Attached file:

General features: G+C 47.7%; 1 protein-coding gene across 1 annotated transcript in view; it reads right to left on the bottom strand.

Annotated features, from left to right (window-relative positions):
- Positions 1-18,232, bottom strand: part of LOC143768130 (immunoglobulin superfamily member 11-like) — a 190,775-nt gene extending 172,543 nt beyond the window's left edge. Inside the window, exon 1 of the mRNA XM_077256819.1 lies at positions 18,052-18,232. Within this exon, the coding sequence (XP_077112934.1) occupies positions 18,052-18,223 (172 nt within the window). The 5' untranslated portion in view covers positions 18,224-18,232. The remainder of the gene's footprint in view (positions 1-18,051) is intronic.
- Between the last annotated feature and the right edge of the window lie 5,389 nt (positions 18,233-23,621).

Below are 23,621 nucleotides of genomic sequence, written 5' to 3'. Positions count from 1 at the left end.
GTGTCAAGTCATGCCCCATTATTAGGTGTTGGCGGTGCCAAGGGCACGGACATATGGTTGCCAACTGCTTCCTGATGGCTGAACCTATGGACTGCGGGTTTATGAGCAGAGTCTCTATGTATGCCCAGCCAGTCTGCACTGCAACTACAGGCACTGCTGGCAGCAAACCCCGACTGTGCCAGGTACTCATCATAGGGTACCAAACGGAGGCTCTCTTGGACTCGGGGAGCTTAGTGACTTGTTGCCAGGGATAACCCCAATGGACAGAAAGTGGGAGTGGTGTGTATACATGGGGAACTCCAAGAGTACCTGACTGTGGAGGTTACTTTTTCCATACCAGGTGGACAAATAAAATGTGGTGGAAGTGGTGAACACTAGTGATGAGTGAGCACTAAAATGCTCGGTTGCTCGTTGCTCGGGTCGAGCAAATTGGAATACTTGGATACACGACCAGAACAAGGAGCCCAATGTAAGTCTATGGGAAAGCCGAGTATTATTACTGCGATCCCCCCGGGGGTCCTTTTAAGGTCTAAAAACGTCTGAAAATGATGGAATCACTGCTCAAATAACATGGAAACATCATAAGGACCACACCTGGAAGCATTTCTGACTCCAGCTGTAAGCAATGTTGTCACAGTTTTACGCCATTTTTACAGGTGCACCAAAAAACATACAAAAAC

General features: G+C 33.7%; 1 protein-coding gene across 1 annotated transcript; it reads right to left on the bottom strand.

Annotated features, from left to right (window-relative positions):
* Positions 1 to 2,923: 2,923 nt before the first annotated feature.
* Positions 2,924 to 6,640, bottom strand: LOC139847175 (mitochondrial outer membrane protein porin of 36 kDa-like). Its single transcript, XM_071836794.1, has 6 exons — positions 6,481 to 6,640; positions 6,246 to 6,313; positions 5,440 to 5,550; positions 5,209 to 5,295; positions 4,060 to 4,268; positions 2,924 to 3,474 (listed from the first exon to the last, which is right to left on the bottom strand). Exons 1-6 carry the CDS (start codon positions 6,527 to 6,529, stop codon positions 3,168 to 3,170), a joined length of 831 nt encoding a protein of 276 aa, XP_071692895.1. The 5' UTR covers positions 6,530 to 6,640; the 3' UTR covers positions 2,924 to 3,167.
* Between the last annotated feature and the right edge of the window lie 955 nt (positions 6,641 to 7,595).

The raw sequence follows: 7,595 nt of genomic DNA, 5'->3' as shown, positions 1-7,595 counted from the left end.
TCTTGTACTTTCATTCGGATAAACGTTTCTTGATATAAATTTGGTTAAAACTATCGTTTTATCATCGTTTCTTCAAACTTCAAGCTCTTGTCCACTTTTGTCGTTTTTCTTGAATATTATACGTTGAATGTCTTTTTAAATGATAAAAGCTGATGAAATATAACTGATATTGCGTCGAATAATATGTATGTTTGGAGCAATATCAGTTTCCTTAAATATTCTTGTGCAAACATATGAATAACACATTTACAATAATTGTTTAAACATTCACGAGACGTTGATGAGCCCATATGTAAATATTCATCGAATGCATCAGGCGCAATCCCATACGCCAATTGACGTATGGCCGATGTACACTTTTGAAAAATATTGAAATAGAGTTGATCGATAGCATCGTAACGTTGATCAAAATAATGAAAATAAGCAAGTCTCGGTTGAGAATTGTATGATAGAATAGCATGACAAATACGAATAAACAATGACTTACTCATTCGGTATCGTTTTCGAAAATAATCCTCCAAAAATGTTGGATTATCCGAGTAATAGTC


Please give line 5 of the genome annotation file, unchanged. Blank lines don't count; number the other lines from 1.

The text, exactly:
Below are 23,621 nucleotides of genomic sequence, written 5' to 3'. Positions count from 1 at the left end.